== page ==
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Faces: Life in the Fast Lane

Aug 01st 2013


John Price’s life reads like an action movie script, complete with an escape from Nazis, intrigue in exotic countries and very fast cars.

Originally from Germany, Price (born Hans Joachim Praiss) fled the Holocaust with his family as a child in 1939. “All Jews had to wear yellow stars on our clothing—those are the things you remember,” he says. He also remembers Kristallnacht, when Nazis stormed through Berlin, destroying Jewish-owned shops. “We went to Panama—the only country that would take us in where we could get a visa,” he says. In 1940, the family finally made it to New York.

Price later moved to Salt Lake City to study geology at the University of Utah. After earning his degree in 1956, he started J. Price Construction Company, which led to many other businesses, including Salt Lake Hardware.

In 2002, Price, a friend and supporter of Pres. George W. Bush, became US Ambassador to the African island nations Mauritius, Seychelles and Comoros until 2005. He and his wife Marcia helped fund the Utah Museum of Fine Artsbuilding.

Now writing on world issues for the Washington Times and other publications, Price still travels to Africa and is an advisor for his son Steve Price’s Price Realty Group. Through it all, he’s held a passion for vintage cars.

“My first car was a Ford Victoria from 1950, and I cherished that car,” he says. “I bought a new [Chevrolet] Bel Air in 1955, and when I could afford a little more, I bought a 1956 Cadillac Eldorado convertible.”

Now he acquires cars for display at the Price Museum of Speed in Salt Lake City. The museum houses 30 vintage race cars from around the world, including land-speed-record challengers and antique race cars dating back to 1904. The capstone of the museum’s collection is the Mormon Meteor III, which Utah racing pioneer Ab Jenkins drove to set 94 endurance records—12 still stand.

Price says when he first approached Jenkins’ son Marv about buying the Meteor, the car was in the Jenkins’ home. Jenkins and Price became friends and began restoring the car to run on the Salt Flats. “I wanted him to get behind the wheel because he knew more about the car than anyone,” Price says. The motor was finished a year later in September 2008. “It was like music.”

Jenkins, who was 88, died that month. Instead of attending the funeral, Price kept the appointment he’d set with Jenkins to take the car on the Salt Flats. “I drove the car seamlessly,” Price says. “I was daydreaming Marv was with me. I was shifting through the gears, and I felt at one time, Ab was with me.”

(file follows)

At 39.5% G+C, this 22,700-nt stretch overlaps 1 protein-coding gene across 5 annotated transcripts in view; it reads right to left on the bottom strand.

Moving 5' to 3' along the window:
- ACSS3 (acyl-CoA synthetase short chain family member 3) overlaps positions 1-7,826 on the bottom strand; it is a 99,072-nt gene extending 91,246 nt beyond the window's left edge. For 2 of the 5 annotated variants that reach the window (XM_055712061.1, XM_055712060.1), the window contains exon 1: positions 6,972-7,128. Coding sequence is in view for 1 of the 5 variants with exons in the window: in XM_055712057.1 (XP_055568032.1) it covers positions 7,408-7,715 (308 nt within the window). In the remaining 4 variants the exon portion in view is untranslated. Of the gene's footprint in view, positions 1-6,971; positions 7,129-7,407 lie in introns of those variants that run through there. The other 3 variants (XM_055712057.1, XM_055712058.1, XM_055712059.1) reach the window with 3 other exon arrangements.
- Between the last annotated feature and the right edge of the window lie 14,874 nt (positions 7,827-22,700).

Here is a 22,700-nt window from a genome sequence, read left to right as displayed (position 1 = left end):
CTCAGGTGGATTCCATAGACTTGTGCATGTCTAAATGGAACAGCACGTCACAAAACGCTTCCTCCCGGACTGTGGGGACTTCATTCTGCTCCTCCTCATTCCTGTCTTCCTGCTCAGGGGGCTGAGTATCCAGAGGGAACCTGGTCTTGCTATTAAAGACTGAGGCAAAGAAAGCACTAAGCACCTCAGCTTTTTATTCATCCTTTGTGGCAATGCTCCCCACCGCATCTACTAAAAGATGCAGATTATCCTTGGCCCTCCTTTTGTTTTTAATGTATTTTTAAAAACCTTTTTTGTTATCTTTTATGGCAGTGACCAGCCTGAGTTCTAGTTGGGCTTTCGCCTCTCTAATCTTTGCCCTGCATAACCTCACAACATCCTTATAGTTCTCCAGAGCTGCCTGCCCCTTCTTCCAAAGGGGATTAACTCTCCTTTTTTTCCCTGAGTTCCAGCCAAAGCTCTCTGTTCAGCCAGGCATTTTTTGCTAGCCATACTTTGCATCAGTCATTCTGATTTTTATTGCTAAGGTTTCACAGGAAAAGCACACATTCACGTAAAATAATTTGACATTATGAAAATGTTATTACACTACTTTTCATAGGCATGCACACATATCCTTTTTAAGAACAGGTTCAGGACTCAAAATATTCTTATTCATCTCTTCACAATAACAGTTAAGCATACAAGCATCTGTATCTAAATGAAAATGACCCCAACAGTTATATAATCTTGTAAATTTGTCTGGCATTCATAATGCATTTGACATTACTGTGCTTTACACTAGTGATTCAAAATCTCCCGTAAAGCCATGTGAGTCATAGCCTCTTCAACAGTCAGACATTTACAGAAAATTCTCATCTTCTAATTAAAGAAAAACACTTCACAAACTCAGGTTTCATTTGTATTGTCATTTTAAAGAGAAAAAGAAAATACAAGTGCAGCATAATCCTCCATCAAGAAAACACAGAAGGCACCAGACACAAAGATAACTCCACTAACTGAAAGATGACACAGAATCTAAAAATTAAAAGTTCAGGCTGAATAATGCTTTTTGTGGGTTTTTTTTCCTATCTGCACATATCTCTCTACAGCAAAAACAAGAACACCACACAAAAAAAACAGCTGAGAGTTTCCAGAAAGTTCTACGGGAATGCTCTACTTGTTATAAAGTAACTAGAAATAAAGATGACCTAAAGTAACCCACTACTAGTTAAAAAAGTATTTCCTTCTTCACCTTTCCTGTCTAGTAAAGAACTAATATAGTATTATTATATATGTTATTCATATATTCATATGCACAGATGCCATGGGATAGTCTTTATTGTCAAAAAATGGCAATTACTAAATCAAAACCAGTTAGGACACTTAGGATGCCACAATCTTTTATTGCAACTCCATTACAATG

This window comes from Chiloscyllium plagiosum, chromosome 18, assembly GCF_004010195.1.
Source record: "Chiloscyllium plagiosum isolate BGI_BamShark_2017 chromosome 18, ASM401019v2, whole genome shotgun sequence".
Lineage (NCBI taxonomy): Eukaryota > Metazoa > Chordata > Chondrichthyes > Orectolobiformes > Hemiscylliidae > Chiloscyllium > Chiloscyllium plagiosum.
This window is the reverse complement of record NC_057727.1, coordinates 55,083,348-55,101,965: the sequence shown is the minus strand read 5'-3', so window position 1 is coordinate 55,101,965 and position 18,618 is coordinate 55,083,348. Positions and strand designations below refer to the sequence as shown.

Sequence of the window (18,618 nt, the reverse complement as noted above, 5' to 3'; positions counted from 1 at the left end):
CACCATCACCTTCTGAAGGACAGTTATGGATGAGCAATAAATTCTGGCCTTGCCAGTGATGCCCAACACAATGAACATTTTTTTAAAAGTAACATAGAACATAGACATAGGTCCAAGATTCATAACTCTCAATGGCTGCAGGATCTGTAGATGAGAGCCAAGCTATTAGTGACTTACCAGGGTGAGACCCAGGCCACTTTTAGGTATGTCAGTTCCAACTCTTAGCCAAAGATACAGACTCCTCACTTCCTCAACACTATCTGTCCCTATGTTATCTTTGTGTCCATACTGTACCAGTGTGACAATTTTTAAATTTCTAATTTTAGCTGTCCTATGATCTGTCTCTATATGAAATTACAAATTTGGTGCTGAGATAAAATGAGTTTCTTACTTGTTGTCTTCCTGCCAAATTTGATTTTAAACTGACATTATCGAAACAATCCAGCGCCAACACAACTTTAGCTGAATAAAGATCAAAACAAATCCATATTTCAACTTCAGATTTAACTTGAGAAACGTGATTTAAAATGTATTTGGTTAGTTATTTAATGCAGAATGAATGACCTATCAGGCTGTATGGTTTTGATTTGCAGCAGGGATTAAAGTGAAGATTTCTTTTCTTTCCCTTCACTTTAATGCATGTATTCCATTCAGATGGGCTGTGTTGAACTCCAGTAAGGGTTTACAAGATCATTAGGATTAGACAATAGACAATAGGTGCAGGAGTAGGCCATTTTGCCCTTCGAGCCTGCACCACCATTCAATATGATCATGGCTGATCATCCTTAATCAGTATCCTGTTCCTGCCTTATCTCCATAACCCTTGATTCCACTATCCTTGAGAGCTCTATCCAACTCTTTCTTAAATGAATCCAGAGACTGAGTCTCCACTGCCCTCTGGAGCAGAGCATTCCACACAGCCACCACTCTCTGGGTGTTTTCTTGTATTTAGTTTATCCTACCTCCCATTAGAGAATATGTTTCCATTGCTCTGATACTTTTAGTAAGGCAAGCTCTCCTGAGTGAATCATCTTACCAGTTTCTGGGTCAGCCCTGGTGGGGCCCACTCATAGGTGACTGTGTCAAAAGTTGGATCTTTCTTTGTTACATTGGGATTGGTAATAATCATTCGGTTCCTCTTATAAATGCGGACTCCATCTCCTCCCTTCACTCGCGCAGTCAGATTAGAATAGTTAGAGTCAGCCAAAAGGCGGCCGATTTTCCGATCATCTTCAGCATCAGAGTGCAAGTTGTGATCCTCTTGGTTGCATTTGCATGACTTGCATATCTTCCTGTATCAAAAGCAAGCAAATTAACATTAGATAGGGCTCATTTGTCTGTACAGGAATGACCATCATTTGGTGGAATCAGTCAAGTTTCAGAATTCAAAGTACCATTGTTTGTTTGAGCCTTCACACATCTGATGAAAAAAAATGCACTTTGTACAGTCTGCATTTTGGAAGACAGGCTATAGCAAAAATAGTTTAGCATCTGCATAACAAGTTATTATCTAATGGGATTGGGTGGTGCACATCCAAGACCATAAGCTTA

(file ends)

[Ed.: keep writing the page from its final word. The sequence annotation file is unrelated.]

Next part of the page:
Touring the museum on 600 South in Salt Lake City is by appointment only and requests can be made by calling Price’s office. “We always invite people who have something to do with racing and racing history,” he says. Shirley Muldowney, the first woman racer to hold a top fuel dragsters license, was a recent visitor.

Price tells the story behind each vehicle, but he won’t reveal the price tags. “I don’t look at them as value,” Price says. “It’s immaterial.” But he offers a hint: “It’s more than $100 . . . per car.”

Call 801-478-0309 or visit for more info or to request a tour of the museum.

The Rest of the Story

John Price’s autobiography When the White House Calls; Speed: The Art of the Performance Automobile, a book featuring race cars exhibited at the Utah Museum of Fine Arts; Boys of Bonneville, a film produced by Price Museum of Speed telling the story of Ab Jenkins and the Mormon Meteor III.

By: Jaime Winston

Even in the exploration boom of the 1800s, nobody dared to explore the terrain flowing through the Green and the Colorado Rivers.⁠

That is, nobody until Major John W. Powell said the 19th Century equivalent of “Hey man, hold my beer while I try this.”⁠

Read more about his dangerous expedition at the link in our bio!⁠

Photo of Powell’s expedition courtesy Library of Congress Prints and Photographs Division⁠

A brand new issue of Salt Lake magazine is coming your way! ⁠

We can't wait to share these stories with you. This issue includes our annual Blue Plate Awards celebrating those surviving and thriving in the restaurant biz. Plus, we take a road trip to Wyoming and ask why the only Utah passenger on the Titanic didn’t survive her journey.⁠